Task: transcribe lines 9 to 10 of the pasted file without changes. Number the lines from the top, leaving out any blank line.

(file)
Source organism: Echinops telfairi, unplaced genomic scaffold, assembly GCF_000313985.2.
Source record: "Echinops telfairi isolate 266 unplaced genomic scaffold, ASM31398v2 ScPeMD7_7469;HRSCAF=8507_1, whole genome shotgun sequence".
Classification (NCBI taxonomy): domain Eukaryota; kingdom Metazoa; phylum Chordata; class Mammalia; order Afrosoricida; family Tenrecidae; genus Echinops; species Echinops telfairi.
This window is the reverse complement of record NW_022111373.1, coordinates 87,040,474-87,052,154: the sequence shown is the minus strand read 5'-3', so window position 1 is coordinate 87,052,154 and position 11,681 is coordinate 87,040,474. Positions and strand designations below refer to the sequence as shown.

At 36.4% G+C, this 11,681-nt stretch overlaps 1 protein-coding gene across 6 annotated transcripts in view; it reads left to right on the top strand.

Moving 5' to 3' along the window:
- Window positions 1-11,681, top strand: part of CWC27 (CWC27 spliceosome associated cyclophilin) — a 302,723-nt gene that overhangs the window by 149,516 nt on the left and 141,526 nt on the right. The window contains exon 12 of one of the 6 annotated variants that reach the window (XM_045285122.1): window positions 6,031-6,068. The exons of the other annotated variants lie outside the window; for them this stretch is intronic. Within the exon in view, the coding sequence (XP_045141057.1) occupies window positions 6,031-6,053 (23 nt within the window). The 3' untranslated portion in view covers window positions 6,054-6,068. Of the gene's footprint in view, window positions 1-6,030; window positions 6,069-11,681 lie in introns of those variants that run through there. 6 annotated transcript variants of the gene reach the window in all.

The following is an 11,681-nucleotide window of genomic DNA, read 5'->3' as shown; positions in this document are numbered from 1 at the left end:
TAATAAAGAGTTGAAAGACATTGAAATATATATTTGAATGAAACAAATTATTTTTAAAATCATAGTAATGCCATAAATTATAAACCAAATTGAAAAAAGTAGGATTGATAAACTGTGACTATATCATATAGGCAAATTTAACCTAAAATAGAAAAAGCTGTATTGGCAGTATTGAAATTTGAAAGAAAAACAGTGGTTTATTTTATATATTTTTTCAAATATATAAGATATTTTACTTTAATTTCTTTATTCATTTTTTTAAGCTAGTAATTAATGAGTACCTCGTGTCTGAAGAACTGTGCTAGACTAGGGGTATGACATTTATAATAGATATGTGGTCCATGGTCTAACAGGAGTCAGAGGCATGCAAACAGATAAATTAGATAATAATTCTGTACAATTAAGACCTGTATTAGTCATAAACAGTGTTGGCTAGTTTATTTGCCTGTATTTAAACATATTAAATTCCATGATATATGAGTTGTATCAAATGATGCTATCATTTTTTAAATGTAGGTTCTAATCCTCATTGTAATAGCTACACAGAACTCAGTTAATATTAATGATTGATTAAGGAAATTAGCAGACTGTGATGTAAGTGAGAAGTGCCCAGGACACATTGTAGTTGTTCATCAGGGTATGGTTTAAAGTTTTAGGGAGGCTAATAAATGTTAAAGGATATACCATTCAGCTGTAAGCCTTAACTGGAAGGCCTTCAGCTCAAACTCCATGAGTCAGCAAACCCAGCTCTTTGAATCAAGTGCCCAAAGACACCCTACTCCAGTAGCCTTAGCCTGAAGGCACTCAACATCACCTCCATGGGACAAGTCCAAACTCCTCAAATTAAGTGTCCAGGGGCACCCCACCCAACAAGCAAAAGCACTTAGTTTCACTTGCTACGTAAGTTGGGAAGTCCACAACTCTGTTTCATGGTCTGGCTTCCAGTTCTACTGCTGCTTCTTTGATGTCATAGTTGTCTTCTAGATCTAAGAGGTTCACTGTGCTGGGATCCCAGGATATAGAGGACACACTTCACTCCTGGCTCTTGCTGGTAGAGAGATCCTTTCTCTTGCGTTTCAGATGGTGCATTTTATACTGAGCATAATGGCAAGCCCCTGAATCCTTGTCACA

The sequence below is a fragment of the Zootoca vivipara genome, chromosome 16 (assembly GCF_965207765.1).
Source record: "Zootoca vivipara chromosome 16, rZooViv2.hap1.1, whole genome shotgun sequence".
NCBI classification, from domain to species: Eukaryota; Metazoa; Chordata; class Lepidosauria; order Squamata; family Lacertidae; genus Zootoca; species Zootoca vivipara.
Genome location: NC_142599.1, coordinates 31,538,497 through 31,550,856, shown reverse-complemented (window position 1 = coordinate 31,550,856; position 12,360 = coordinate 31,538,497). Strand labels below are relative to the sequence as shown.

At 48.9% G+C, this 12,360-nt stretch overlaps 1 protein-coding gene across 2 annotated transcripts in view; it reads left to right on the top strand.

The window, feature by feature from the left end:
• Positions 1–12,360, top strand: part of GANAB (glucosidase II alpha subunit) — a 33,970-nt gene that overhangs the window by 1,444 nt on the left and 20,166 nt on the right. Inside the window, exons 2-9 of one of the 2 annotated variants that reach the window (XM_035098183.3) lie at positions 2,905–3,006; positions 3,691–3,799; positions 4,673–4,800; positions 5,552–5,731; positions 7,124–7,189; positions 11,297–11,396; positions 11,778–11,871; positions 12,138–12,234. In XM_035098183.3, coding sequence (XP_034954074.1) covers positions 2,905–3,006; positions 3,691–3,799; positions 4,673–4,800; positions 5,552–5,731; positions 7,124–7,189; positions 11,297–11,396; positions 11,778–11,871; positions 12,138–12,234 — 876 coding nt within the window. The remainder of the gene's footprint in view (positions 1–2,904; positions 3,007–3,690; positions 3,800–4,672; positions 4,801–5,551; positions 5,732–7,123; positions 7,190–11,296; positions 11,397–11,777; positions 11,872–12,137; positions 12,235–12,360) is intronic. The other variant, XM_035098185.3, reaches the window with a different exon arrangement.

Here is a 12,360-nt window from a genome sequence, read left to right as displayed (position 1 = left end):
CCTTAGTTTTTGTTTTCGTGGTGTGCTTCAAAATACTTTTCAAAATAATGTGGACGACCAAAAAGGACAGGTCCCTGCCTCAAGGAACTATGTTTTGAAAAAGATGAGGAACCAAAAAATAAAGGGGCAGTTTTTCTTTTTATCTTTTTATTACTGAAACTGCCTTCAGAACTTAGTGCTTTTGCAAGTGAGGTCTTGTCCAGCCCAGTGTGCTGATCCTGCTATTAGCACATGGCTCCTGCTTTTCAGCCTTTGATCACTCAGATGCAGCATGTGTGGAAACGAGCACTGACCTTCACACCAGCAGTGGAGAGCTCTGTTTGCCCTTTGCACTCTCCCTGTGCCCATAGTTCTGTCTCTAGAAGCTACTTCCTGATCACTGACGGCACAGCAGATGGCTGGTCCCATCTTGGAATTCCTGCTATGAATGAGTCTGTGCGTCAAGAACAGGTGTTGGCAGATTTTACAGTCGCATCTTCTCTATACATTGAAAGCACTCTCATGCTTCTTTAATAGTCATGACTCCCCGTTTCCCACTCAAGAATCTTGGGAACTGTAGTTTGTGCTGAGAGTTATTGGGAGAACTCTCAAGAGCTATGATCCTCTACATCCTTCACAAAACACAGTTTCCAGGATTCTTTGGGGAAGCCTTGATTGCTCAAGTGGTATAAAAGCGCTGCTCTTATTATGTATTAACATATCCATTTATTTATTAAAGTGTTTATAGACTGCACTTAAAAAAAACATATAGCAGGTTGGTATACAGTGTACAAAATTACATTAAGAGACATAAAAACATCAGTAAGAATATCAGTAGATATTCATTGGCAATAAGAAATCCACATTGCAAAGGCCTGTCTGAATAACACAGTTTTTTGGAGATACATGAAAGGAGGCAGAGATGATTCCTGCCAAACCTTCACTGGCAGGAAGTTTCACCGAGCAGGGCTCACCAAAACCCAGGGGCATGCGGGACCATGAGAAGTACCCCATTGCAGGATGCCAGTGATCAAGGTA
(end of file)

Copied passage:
TAATAAAGAGTTGAAAGACATTGAAATATATATTTGAATGAAACAAATTATTTTTAAAATCATAGTAATGCCATAAATTATAAACCAAATTGAAAAAAGTAGGATTGATAAACTGTGACTATATCATATAGGCAAATTTAACCTAAAATAGAAAAAGCTGTATTGGCAGTATTGAAATTTGAAAGAAAAACAGTGGTTTATTTTATATATTTTTTCAAATATATAAGATATTTTACTTTAATTTCTTTATTCATTTTTTTAAGCTAGTAATTAATGAGTACCTCGTGTCTGAAGAACTGTGCTAGACTAGGGGTATGACATTTATAATAGATATGTGGTCCATGGTCTAACAGGAGTCAGAGGCATGCAAACAGATAAATTAGATAATAATTCTGTACAATTAAGACCTGTATTAGTCATAAACAGTGTTGGCTAGTTTATTTGCCTGTATTTAAACATATTAAATTCCATGATATATGAGTTGTATCAAATGATGCTATCATTTTTTAAATGTAGGTTCTAATCCTCATTGTAATAGCTACACAGAACTCAGTTAATATTAATGATTGATTAAGGAAATTAGCAGACTGTGATGTAAGTGAGAAGTGCCCAGGACACATTGTAGTTGTTCATCAGGGTATGGTTTAAAGTTTTAGGGAGGCTAATAAATGTTAAAGGATATACCATTCAGCTGTAAGCCTTAACTGGAAGGCCTTCAGCTCAAACTCCATGAGTCAGCAAACCCAGCTCTTTGAATCAAGTGCCCAAAGACACCCTACTCCAGTAGCCTTAGCCTGAAGGCACTCAACATCACCTCCATGGGACAAGTCCAAACTCCTCAAATTAAGTGTCCAGGGGCACCCCACCCAACAAGCAAAAGCACTTAGTTTCACTTGCTACGTAAGTTGGGAAGTCCACAACTCTGTTTCATGGTCTGGCTTCCAGTTCTACTGCTGCTTCTTTGATGTCATAGTTGTCTTCTAGATCTAAGAGGTTCACTGTGCTGGGATCCCAGGATATAGAGGACACACTTCACTCCTGGCTCTTGCTGGTAGAGAGATCCTTTCTCTTGCGTTTCAGATGGTGCATTTTATACTGAGCATAATGGCAAGCCCCTGAATCCTTGTCACA

The sequence below is a fragment of the Zootoca vivipara genome, chromosome 16 (assembly GCF_965207765.1).